I exaggerate, of course, but academics reading this will recognise the germ of truth in it. But exaggeration aside, you can see how this would be a long and drawn-out business and unlikely to come to a happy conclusion this side of Christmas. So, either I had a look in my professional attic to see if there was anything that would ‘do’, which didn’t seem fair to Steve or the journal, or I had to create something new from scratch.
So, I have been thinking about this. And I decided to do something new but do-able. So I turned to a bit of the Laura Ashley project which I have been meaning to get round to, based on a paper I went to at the University of Bristol earlier this year. The paper was by Cindi Katz on ‘Cartographies and Cartouches: The Geographical Imagination of Accumulation and Dispossession’. The speaker referred to the work of Elizabeth Maddock Dillon on maps and cartouches. This was the bit that really got me interested. Dillon was drawing our attention to the tension between the map and its cartouche.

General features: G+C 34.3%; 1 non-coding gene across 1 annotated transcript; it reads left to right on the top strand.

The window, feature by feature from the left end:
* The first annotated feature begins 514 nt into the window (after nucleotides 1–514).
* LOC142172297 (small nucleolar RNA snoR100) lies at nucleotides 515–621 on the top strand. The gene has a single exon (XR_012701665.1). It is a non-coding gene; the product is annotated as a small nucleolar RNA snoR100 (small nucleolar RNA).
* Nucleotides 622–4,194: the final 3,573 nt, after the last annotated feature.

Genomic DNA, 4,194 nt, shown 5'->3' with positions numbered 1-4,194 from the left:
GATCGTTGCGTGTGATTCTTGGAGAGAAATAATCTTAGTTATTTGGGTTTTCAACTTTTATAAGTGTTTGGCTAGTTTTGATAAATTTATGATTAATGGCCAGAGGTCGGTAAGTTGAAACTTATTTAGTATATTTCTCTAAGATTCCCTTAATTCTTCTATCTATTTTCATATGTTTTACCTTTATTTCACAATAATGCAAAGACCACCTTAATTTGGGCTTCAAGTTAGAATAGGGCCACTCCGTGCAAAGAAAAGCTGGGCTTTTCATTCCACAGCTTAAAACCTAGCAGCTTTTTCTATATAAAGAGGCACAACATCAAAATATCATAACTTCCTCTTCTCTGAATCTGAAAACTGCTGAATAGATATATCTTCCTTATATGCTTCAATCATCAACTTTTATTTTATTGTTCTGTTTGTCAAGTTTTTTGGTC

The cartouche is the bit on the map which tells you something about it, and Dillon suggests that this can be a counternarrative to the map itself. The map itself aims to be an objective representation of space and place, whereas the cartouche tells you something about the map and often contains an illustration – thus dealing in a second, and often metaphorical language. Here’s an example taken at random:
The cartouche sometimes tells a story – often the grand narrative of colonisation. So you might find an illustration like this:
which exotises the New World, and tells a tale of the Old World bringing civilisation to it. I like this idea of two stories going on simultaneously on the same plane.
I thought it would be really interesting to produce some maps of the interview data from my Laura Ashley project and use them as cartouches about the wider story. So in this first example, some people have talked about cotton itself and clearly this has a long history. So I wanted to play on the tension between these two elements or narratives. The ‘map’ deals with some of the pretty unpalatable ‘facts’ (all my academic training militates against my calling anything a fact, I can’t help it) about cotton, while the cartouche deals with the feelings of the quilters – and myself about it. Here’s a picture of the map in progress: